What Healthcare Crisis?

Tonight, ABC will broadcast from the White House “the plan” for resolving the healthcare crisis.  What crisis?  I was totally unaware that people were dropping dead in their tracks in a plague-like manner on our city streets.  But lets look at some of the facts.

The first point that is always made is that there are 46 million people in the United States that do not have health insurance.  But do the facts actually support these numbers?  From a February 2007 article at Renew America:

Number 1 — Roughly 20 percent of the uninsured in this country are not citizens. Ergo, 36 million Americans lack insurance. Immigrants without insurance are a serious problem. But that is an immigration issue, not a health insurance matter.

Number 2 — Only about half the uninsured Americans at any given time are without insurance 5 months later. In our mobile society, 84 percent of the uninsured are without coverage for less than 24 months.  Or as Gratzer puts it: "The executive who leaves his corner office at Citigroup to look for greener pastures may soon join the ranks of the uninsured…If the gentleman lands a vice presidency at a rival bank, we would consider that a success story. Yet, statistically speaking, he became apart of the group of "uninsured Americans."

Number 3 — The uninsured are not a relatively homogeneous group — poor. The single mom with three children is not uninsured — she has Medicaid — as do her children and their neighbors.

Number 4 — Many Americans are uninsured by choice. Some of these are eligible for Medicaid, but choose not to sign up.

Number 5 (bottom line) — "A full 93 percent of Americans either are insured or could afford insurance."

So the remaining 7% is a crisis?  No, not really, unless you are one of the 7% and are ill.  And it is those people that need the help without the political grandstanding and rhetoric.

To cover those remaining 7% with insurance, President Obama via the Kennedy Health, Education, Labor & Pensions Committee is now wanting to create a government-run health insurance entity, a single-payer if you will, to compete with the existing health insurance companies to “keep the insurance companies honest.”

OK, so let me get this straight – Government is going to keep government honest while making sure everyone else is to.  If you can say this five times and keep a straight face, then you should try your hand at acting or politics…  As Wes Vernon stated:

Or more to point, how do we know that making the government both a "competitor" and the ultimate regulator is not a surefire way (if not a deliberate scheme) to put the government in the ultimate driver’s seat — running the entire health care system?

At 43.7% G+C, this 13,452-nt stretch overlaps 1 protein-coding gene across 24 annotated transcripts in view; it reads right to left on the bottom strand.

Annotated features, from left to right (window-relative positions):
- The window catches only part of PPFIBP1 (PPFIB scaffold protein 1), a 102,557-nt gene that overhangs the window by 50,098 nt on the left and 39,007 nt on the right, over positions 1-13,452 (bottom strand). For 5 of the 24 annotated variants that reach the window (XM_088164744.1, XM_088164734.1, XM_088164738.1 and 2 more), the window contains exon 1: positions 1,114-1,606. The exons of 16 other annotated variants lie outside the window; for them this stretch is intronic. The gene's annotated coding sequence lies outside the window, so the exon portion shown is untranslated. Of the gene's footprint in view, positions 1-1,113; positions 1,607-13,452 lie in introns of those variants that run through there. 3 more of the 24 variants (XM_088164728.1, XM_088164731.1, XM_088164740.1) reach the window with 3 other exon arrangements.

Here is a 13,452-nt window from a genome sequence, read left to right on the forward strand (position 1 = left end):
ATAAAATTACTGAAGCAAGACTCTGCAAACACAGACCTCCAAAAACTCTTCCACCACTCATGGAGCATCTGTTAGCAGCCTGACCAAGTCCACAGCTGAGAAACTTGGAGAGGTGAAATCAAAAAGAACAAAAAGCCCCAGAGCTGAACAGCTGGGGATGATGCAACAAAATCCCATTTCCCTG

Some of Obama’s fellow liberals have openly said that’s what they intend. At least they’re honest. Others in his camp wink and tell the socialist ideologues to cool it — that they will get what they want. Just give them time to lull the booboise into thinking a government plan is not the Trojan horse to knock private sector insurers out of business so that we can have a "single-payer" system. They want to run America’s 1300 health insurance companies out of business. If you watched Glenn Beck on Fox News the other night, you saw clips of them saying exactly that.

"Single payer" sounds so nice and warm and fuzzy, doesn’t it? How about "single-regulator?", "single dictator?", "single judge" as to whose life is worth saving?, or "single decider" — not as to whether health care will be rationed, but how to apply it without arousing the anger of the great unwashed until it’s a done deal?

So we have a big problem that rears its head before we can even enter the metaphoric room for a national conversation on the issue of health care reform: The president of the United States is not leveling with us. He is not a stupid man. He knows very well that when you create a government-entity to "compete" with private insurers, it takes no brain surgery to conclude that as long as government is both player and referee, the government is in a heads-I-win/tails-you-lose situation. End result: a government health care monopoly.

Costs and care are big sticking points with any government-run program.  After all, look at the shining examples of Welfare, Medicare, Medicaid, and Social Security and one wonders why we would let the government control anything as important as our health choices.  In fact, given the track record of our own government and the track records of health care systems in Canada & Europe, why would anyone think that this would end up being anything but a disaster?  Because Obama says so?  Horseradish!